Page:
TV ADS

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Ads on television irritate most of us to a greater or lesser degree, though some viewers, I suppose, welcome them as providing potty breaks or a chance to replenish drinks and snacks. Of course some—a few—very few—are downright entertaining. I loved that one that has a baby discussing intricate financial deals from his crib or high chair. In general, though, TV ads are annoying. (Yes. I know: advertising is vital to our capitalist system.)

Especially irritating is the sound factor. Wasn’t there a law passed some years ago that forbade increasing the volume during commercials? Or did I just dream that up in a fit of wishful thinking? TV producers want you to at least hear that X brand of toilet paper is better than Y as you dash to the kitchen to grab another beer.

Then there is the repetition. We all know that repetition is a time-honored propaganda device. Hitler and the Swift Boaters provided excellent examples. Tell a thing often enough (and loud enough) and people will begin to believe it. Truth be damned! But the same ad over and over—as many as five times in the same show? Give me a break!

Political ads that purport to be informative but deal only in half-truths are dishonest, if not immoral. Repeat it often enough . . . Case in point: ads for or against that pipeline or those dealing with energy sources, renewable or otherwise. Just think what we are in for as 2016 closes in on us! How many people bother to note who has sponsored thus and such an ad—if you could even read the fine print whizzing by on the screen? Just imbed a loud half-truth in the collective mind of the public and . . .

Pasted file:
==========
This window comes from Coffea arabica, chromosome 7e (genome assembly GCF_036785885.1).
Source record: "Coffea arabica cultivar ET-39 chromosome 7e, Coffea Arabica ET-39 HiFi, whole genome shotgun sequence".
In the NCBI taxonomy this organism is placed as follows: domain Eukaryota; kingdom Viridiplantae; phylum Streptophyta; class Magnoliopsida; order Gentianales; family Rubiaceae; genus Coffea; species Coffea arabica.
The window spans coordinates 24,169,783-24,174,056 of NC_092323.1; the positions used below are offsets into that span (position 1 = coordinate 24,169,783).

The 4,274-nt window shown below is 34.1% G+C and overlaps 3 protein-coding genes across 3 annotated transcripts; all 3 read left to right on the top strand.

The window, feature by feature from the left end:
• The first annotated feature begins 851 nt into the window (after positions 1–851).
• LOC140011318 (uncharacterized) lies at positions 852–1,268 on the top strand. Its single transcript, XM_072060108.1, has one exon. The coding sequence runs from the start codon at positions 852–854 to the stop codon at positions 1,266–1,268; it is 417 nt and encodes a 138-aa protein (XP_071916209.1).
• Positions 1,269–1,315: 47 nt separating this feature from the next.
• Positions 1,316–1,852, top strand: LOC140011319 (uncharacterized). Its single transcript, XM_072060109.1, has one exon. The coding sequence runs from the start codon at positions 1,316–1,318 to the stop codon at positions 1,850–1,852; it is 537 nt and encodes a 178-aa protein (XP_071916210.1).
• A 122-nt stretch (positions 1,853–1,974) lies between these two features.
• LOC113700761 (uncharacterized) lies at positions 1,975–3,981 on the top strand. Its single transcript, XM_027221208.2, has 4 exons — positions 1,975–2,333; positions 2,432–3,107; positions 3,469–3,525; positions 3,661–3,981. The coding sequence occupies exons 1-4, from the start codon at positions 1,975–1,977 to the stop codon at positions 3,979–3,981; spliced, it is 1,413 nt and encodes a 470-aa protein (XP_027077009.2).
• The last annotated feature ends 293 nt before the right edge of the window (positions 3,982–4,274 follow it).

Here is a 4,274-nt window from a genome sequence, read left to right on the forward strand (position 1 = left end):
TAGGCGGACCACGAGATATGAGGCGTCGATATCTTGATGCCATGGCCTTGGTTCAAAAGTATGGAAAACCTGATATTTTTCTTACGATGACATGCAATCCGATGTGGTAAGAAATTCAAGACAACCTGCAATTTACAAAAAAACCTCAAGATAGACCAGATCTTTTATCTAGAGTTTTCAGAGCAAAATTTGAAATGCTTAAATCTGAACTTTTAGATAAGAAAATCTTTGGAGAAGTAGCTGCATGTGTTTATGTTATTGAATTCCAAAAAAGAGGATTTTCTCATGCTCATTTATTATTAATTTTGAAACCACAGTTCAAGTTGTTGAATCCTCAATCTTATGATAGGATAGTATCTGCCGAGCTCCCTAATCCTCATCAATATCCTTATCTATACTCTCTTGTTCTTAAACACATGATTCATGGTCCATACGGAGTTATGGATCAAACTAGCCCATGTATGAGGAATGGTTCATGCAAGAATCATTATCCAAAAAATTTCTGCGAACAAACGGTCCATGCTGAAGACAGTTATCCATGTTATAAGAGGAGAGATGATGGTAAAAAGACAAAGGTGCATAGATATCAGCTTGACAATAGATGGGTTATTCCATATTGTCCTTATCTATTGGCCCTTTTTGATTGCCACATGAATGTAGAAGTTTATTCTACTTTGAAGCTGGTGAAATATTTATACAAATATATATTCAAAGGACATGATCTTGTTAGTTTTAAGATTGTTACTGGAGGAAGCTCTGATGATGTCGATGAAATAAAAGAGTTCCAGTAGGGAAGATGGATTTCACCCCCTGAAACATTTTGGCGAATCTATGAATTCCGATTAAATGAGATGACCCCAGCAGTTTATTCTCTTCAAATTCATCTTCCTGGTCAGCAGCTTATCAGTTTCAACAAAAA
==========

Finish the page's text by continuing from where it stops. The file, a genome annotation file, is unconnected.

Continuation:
Call me a prude, but I really object to afternoon and prime time ads selling remedies for dysfunctional sex problems. Take, for instance, those tasteless ads hawking a tasty lubricant to “increase a couple’s pleasure” or those assuring menopausal women that “intercourse shouldn’t be painful” or those telling men of a certain age that this little pill will have them performing as they did in late or post adolescence (though they must beware of “an erection lasting more than four hours. Say what??). The most ludicrous of these is that one ending with two people gazing off into a glorious sunset from their separate bathtubs. Good grief!

I often wonder what kinds of questions parents have to answer when these things are aired. And we ask ourselves why children today see themselves as sexual beings at a younger and younger age.

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